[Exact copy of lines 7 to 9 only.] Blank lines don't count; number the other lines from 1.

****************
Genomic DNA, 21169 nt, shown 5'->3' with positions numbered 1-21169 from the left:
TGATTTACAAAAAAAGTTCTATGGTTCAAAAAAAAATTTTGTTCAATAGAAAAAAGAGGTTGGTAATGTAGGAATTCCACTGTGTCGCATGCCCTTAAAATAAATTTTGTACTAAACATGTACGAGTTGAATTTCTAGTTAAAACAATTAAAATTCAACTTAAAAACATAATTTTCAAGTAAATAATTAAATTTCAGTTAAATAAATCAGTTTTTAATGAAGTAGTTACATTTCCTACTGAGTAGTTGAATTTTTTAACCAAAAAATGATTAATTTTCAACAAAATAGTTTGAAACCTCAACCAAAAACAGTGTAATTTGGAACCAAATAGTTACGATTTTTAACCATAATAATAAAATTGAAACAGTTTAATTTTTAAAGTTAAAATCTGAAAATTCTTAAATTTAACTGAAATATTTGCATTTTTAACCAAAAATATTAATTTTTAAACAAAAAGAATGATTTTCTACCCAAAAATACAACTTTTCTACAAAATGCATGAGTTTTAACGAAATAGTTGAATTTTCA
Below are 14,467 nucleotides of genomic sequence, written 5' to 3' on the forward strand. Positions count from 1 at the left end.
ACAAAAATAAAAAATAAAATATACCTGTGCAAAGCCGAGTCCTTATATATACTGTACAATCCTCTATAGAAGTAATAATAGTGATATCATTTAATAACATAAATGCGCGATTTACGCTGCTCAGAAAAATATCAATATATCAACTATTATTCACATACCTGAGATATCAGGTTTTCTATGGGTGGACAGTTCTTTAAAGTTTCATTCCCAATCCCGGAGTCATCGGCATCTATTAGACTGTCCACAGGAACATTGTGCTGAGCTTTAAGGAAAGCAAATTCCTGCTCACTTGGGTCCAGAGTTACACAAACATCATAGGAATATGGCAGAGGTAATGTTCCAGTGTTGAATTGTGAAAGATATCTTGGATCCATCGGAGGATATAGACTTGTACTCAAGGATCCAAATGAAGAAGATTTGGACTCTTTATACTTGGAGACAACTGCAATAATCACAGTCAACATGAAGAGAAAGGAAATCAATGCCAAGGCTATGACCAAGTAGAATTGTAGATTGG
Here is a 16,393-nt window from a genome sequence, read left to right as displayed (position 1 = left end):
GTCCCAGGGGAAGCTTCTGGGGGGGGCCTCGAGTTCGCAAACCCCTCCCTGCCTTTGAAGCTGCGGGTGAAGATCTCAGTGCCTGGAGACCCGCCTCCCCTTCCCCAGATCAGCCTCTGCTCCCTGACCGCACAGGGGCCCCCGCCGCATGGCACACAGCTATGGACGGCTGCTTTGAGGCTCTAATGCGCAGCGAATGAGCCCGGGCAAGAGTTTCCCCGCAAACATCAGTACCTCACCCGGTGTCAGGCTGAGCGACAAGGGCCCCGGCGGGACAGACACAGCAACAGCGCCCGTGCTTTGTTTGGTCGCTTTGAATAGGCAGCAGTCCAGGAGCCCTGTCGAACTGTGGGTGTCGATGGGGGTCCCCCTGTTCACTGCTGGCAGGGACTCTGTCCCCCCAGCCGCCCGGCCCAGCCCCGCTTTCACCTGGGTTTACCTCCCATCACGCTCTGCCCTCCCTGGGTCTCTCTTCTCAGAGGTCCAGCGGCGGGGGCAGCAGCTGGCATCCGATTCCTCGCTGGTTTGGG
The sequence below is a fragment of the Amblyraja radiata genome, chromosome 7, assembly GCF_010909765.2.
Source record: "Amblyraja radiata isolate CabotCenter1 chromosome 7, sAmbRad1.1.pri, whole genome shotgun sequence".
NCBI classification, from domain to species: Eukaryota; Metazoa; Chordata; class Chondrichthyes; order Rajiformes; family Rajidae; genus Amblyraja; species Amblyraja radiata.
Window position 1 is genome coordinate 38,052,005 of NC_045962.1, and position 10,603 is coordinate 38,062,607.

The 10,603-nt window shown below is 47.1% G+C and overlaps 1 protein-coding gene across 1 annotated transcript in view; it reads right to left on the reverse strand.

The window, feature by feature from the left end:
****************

The sequence below is a fragment of the Amblyraja radiata genome, chromosome 7, assembly GCF_010909765.2.
Source record: "Amblyraja radiata isolate CabotCenter1 chromosome 7, sAmbRad1.1.pri, whole genome shotgun sequence".
NCBI classification, from domain to species: Eukaryota; Metazoa; Chordata; class Chondrichthyes; order Rajiformes; family Rajidae; genus Amblyraja; species Amblyraja radiata.